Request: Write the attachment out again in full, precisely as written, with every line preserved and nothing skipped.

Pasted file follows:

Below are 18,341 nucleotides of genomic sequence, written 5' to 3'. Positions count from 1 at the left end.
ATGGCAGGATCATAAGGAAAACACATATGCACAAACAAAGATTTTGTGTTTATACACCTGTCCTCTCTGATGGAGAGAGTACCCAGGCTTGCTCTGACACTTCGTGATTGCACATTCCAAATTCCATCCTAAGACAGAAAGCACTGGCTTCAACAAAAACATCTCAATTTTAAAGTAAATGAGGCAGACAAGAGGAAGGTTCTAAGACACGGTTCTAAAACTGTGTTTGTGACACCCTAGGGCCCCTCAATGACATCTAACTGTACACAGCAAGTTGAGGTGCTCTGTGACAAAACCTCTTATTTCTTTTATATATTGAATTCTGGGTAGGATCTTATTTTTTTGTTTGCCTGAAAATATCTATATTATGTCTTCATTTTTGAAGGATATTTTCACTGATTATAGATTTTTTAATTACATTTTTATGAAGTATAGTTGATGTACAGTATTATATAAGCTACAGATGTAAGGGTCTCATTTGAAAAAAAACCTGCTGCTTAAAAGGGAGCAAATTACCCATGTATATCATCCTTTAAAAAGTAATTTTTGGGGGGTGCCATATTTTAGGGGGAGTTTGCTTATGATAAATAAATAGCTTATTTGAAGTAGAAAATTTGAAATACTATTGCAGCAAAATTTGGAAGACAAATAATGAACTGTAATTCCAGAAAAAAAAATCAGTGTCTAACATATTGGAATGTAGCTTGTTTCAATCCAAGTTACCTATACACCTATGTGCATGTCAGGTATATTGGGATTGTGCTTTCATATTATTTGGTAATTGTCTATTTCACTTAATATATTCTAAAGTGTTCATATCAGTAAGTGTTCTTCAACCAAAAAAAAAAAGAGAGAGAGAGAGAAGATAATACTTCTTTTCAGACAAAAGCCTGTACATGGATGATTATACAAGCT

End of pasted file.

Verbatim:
Below are 18,341 nucleotides of genomic sequence, written 5' to 3'. Positions count from 1 at the left end.
ATGGCAGGATCATAAGGAAAACACATATGCACAAACAAAGATTTTGTGTTTATACACCTGTCCTCTCTGATGGAGAGAGTACCCAGGCTTGCTCTGACACTTCGTGATTGCACATTCCAAATTCCATCCTAAGACAGAAAGCACTGGCTTCAACAAAAACATCTCAATTTTAAAGTAAATGAGGCAGACAAGAGGAAGGTTCTAAGACACGGTTCTAAAACTGTGTTTGTGACACCCTAGGGCCCCTCAATGACATCTAACTGTACACAGCAAGTTGAGGTGCTCTGTGACAAAACCTCTTATTTCTTTTATATATTGAATTCTGGGTAGGATCTTATTTTTTTGTTTGCCTGAAAATATCTATATTATGTCTTCATTTTTGAAGGATATTTTCACTGATTATAGATTTTTTAATTACATTTTTATGAAGTATAGTTGATGTACAGTATTATATAAGCTACAGATGTAAGGGTCTCATTTGAAAAAAAACCTGCTGCTTAAAAGGGAGCAAATTACCCATGTATATCATCCTTTAAAAAGTAATTTTTGGGGGGTGCCATATTTTAGGGGGAGTTTGCTTATGATAAATAAATAGCTTATTTGAAGTAGAAAATTTGAAATACTATTGCAGCAAAATTTGGAAGACAAATAATGAACTGTAATTCCAGAAAAAAAAATCAGTGTCTAACATATTGGAATGTAGCTTGTTTCAATCCAAGTTACCTATACACCTATGTGCATGTCAGGTATATTGGGATTGTGCTTTCATATTATTTGGTAATTGTCTATTTCACTTAATATATTCTAAAGTGTTCATATCAGTAAGTGTTCTTCAACCAAAAAAAAAAAGAGAGAGAGAGAGAAGATAATACTTCTTTTCAGACAAAAGCCTGTACATGGATGATTATACAAGCT